Wouldn’t it be the biggest step forward in over a century of automotive engineering if a gasoline internal combustion engine (ICE) could finally be conceived that undercuts the diesel engine in terms of fuel consumption? Of course it would!
The diesel engine is expensive, emits high levels of particulate matter and NOx, and achieves a rather low power density. But it does consume less carburant while providing an identical amount of useful work at the wheels.
It’s well known that the diesel engine’s superior efficiency is due to two main reasons: at full load, the higher expansion ratio of the diesel engine and at low load, the absence of pumping work. The current mechanical concept of both engine types, diesel and petrol, are characterised by equal compression and expansion strokes. This is not really an issue for the diesel engine, but for the petrol engine it’s quite simply the key issue, because the knocking phenomenon forces the compression ratio, and thus also the expansion ratio, to not exceed 10 – 11:1. And if the engine designer intends to increase the specific power of the engine by turbocharging it, for example, then this ratio limit is even more demanding.
It’s well known that the diesel engine’s superior efficiency is due to two main reasons: at full load, the higher expansion ratio of the diesel engine and at low load, the absence of pumping work.
To advance the petrol engine, we need firstly a higher expansion ratio to improve the thermal efficiency, and secondly turbocharging to avoid the pumping work at lower loads. From all of this it can be derived that the real Gordian knot of the petrol engine is the aforementioned constraint demanding equality of compression and expansion strokes. Once this knot is untied, the compression ratio can be designed in order to avoid knocking, even at high intake air pressures, and the expansion ratio can be designed in order to maximise the thermal efficiency of such an engine.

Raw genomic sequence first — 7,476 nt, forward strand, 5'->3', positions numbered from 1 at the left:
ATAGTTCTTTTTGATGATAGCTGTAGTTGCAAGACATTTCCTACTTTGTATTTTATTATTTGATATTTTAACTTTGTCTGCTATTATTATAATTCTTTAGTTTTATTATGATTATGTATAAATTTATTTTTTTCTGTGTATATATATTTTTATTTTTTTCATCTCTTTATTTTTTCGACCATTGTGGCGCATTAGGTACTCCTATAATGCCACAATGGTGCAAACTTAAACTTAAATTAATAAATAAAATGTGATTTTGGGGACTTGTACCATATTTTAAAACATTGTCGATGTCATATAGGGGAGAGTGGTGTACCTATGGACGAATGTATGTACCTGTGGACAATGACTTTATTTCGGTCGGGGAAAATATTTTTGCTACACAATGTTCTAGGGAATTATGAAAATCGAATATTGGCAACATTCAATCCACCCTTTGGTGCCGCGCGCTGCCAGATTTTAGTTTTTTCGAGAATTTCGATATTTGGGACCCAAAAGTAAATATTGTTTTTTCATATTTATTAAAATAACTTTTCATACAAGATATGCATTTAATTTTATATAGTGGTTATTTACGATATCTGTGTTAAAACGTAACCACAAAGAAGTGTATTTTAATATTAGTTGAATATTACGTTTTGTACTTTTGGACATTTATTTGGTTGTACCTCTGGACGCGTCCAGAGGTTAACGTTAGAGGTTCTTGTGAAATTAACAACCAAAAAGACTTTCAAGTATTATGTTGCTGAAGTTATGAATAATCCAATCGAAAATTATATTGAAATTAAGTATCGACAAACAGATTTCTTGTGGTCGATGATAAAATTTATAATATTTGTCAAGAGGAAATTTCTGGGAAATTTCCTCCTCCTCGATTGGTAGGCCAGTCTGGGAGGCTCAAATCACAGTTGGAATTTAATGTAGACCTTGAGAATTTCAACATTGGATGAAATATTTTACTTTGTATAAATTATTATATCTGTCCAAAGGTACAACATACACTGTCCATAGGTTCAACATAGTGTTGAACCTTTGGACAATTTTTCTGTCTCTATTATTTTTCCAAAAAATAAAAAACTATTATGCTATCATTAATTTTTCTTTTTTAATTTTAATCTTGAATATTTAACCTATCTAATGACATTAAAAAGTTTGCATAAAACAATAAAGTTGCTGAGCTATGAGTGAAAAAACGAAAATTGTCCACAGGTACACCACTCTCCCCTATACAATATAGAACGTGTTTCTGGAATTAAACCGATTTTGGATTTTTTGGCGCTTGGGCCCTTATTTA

This can be done with a five-stroke engine. My five-stroke engine design encompasses two small high pressure combustion cylinders and one large expansion cylinder. Both combustion cylinders accomplish the common four strokes, but instead of exhausting the burned gases to the surrounding area, they are forwarded alternatively to the bigger expansion cylinder, where they expand a second time. If we multiply the expansion ratio provided by the high pressure (HP) cylinders with the one provided by the low pressure (LP) expander, we obtain the global expansion ratio of the engine, which is obviously different from the compression ratio of the HP cylinders.
The real Gordian knot of the petrol engine is the constraint demanding equality of compression and expansion strokes.
The very first prototype built by Ilmor Ltd. in 2007 on behalf of Mercedes-Benz HPE, a subsidiary of Mercedes-Benz, with a global piston displacement of only 1478cc, achieved impressive dyno results only three months after fire-up: 130hp @ 7000rpm, 166Nm @ 5000rpm and a BSFC of only 226g/kWh.
Considering that this very first prototype exhibited rather poor combustion characteristics, these results are even more impressive. Indeed, further GT-Power simulations predict a BSFC of about 200 g/kWh. Conclusion: it’s time for that big step forward – a five-stroke gasoline ICE can undercut the diesel engine in terms of fuel consumption.
The opinions expressed here are those of the author and do not necessarily reflect the positions of Automotive World Ltd.
Gerhard Schmitz: www.5-stroke-engine.com
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